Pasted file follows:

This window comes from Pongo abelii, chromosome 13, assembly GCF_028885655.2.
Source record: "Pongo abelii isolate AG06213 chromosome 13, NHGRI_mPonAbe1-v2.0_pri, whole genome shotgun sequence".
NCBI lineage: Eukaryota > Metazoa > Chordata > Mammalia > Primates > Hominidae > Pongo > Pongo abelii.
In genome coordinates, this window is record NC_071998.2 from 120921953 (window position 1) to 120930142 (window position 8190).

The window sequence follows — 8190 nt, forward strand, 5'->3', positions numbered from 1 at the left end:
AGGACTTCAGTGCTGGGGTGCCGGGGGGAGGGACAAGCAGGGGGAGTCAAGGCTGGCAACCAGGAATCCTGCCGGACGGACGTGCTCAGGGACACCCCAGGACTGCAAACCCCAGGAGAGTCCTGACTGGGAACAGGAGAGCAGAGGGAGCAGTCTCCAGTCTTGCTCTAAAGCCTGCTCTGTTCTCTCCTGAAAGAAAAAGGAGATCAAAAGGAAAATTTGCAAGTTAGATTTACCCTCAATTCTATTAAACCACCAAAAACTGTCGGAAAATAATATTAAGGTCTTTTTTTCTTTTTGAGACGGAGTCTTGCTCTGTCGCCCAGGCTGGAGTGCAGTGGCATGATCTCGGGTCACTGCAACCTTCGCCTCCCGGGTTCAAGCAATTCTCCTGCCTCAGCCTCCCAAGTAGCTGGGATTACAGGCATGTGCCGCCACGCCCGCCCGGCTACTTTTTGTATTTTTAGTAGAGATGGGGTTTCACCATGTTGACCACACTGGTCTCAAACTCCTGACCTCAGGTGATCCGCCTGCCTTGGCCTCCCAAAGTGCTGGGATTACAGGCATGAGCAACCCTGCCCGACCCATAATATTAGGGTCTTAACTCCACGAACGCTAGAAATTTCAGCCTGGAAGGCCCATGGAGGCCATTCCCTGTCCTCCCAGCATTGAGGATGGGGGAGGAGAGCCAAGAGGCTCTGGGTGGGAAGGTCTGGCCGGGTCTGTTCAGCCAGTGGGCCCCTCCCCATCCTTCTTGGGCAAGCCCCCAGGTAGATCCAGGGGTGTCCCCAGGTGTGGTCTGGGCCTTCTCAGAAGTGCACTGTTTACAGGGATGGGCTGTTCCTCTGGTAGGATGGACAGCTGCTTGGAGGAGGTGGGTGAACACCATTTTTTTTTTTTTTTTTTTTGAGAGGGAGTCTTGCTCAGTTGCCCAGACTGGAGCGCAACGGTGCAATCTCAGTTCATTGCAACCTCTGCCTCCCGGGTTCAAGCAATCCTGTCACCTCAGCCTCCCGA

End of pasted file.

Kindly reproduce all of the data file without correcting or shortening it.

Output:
This window comes from Pongo abelii, chromosome 13, assembly GCF_028885655.2.
Source record: "Pongo abelii isolate AG06213 chromosome 13, NHGRI_mPonAbe1-v2.0_pri, whole genome shotgun sequence".
NCBI lineage: Eukaryota > Metazoa > Chordata > Mammalia > Primates > Hominidae > Pongo > Pongo abelii.
In genome coordinates, this window is record NC_071998.2 from 120921953 (window position 1) to 120930142 (window position 8190).

The window sequence follows — 8190 nt, forward strand, 5'->3', positions numbered from 1 at the left end:
AGGACTTCAGTGCTGGGGTGCCGGGGGGAGGGACAAGCAGGGGGAGTCAAGGCTGGCAACCAGGAATCCTGCCGGACGGACGTGCTCAGGGACACCCCAGGACTGCAAACCCCAGGAGAGTCCTGACTGGGAACAGGAGAGCAGAGGGAGCAGTCTCCAGTCTTGCTCTAAAGCCTGCTCTGTTCTCTCCTGAAAGAAAAAGGAGATCAAAAGGAAAATTTGCAAGTTAGATTTACCCTCAATTCTATTAAACCACCAAAAACTGTCGGAAAATAATATTAAGGTCTTTTTTTCTTTTTGAGACGGAGTCTTGCTCTGTCGCCCAGGCTGGAGTGCAGTGGCATGATCTCGGGTCACTGCAACCTTCGCCTCCCGGGTTCAAGCAATTCTCCTGCCTCAGCCTCCCAAGTAGCTGGGATTACAGGCATGTGCCGCCACGCCCGCCCGGCTACTTTTTGTATTTTTAGTAGAGATGGGGTTTCACCATGTTGACCACACTGGTCTCAAACTCCTGACCTCAGGTGATCCGCCTGCCTTGGCCTCCCAAAGTGCTGGGATTACAGGCATGAGCAACCCTGCCCGACCCATAATATTAGGGTCTTAACTCCACGAACGCTAGAAATTTCAGCCTGGAAGGCCCATGGAGGCCATTCCCTGTCCTCCCAGCATTGAGGATGGGGGAGGAGAGCCAAGAGGCTCTGGGTGGGAAGGTCTGGCCGGGTCTGTTCAGCCAGTGGGCCCCTCCCCATCCTTCTTGGGCAAGCCCCCAGGTAGATCCAGGGGTGTCCCCAGGTGTGGTCTGGGCCTTCTCAGAAGTGCACTGTTTACAGGGATGGGCTGTTCCTCTGGTAGGATGGACAGCTGCTTGGAGGAGGTGGGTGAACACCATTTTTTTTTTTTTTTTTTTTGAGAGGGAGTCTTGCTCAGTTGCCCAGACTGGAGCGCAACGGTGCAATCTCAGTTCATTGCAACCTCTGCCTCCCGGGTTCAAGCAATCCTGTCACCTCAGCCTCCCGA